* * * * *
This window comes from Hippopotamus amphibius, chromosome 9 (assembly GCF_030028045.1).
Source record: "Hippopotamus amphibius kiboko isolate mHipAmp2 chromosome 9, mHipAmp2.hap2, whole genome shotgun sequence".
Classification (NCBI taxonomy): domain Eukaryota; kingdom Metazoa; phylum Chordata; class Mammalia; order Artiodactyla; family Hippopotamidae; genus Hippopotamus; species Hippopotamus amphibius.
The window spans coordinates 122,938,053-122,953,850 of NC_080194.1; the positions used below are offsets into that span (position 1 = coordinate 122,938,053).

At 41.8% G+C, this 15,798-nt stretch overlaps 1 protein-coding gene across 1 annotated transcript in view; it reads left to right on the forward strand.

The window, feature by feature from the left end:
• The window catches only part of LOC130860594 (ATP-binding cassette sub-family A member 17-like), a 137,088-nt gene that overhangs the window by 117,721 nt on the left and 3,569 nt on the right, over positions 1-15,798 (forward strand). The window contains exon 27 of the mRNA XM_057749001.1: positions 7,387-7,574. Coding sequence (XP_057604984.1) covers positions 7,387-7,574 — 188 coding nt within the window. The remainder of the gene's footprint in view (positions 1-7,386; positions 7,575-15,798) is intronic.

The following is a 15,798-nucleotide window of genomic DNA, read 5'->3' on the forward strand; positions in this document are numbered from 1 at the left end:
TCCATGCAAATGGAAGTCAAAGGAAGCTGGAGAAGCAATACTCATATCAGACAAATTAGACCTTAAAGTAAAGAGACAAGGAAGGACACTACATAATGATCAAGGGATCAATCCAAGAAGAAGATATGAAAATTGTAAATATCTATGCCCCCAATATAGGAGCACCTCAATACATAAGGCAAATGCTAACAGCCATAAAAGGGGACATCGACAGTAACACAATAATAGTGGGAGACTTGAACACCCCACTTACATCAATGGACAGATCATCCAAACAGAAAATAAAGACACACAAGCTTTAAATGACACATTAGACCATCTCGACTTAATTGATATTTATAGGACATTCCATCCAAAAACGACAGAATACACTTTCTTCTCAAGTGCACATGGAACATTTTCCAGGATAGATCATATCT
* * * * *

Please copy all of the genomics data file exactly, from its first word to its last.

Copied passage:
This window comes from Hippopotamus amphibius, chromosome 9 (assembly GCF_030028045.1).
Source record: "Hippopotamus amphibius kiboko isolate mHipAmp2 chromosome 9, mHipAmp2.hap2, whole genome shotgun sequence".
Classification (NCBI taxonomy): domain Eukaryota; kingdom Metazoa; phylum Chordata; class Mammalia; order Artiodactyla; family Hippopotamidae; genus Hippopotamus; species Hippopotamus amphibius.
The window spans coordinates 122,938,053-122,953,850 of NC_080194.1; the positions used below are offsets into that span (position 1 = coordinate 122,938,053).

At 41.8% G+C, this 15,798-nt stretch overlaps 1 protein-coding gene across 1 annotated transcript in view; it reads left to right on the forward strand.

The window, feature by feature from the left end:
• The window catches only part of LOC130860594 (ATP-binding cassette sub-family A member 17-like), a 137,088-nt gene that overhangs the window by 117,721 nt on the left and 3,569 nt on the right, over positions 1-15,798 (forward strand). The window contains exon 27 of the mRNA XM_057749001.1: positions 7,387-7,574. Coding sequence (XP_057604984.1) covers positions 7,387-7,574 — 188 coding nt within the window. The remainder of the gene's footprint in view (positions 1-7,386; positions 7,575-15,798) is intronic.

The following is a 15,798-nucleotide window of genomic DNA, read 5'->3' on the forward strand; positions in this document are numbered from 1 at the left end:
TCCATGCAAATGGAAGTCAAAGGAAGCTGGAGAAGCAATACTCATATCAGACAAATTAGACCTTAAAGTAAAGAGACAAGGAAGGACACTACATAATGATCAAGGGATCAATCCAAGAAGAAGATATGAAAATTGTAAATATCTATGCCCCCAATATAGGAGCACCTCAATACATAAGGCAAATGCTAACAGCCATAAAAGGGGACATCGACAGTAACACAATAATAGTGGGAGACTTGAACACCCCACTTACATCAATGGACAGATCATCCAAACAGAAAATAAAGACACACAAGCTTTAAATGACACATTAGACCATCTCGACTTAATTGATATTTATAGGACATTCCATCCAAAAACGACAGAATACACTTTCTTCTCAAGTGCACATGGAACATTTTCCAGGATAGATCATATCT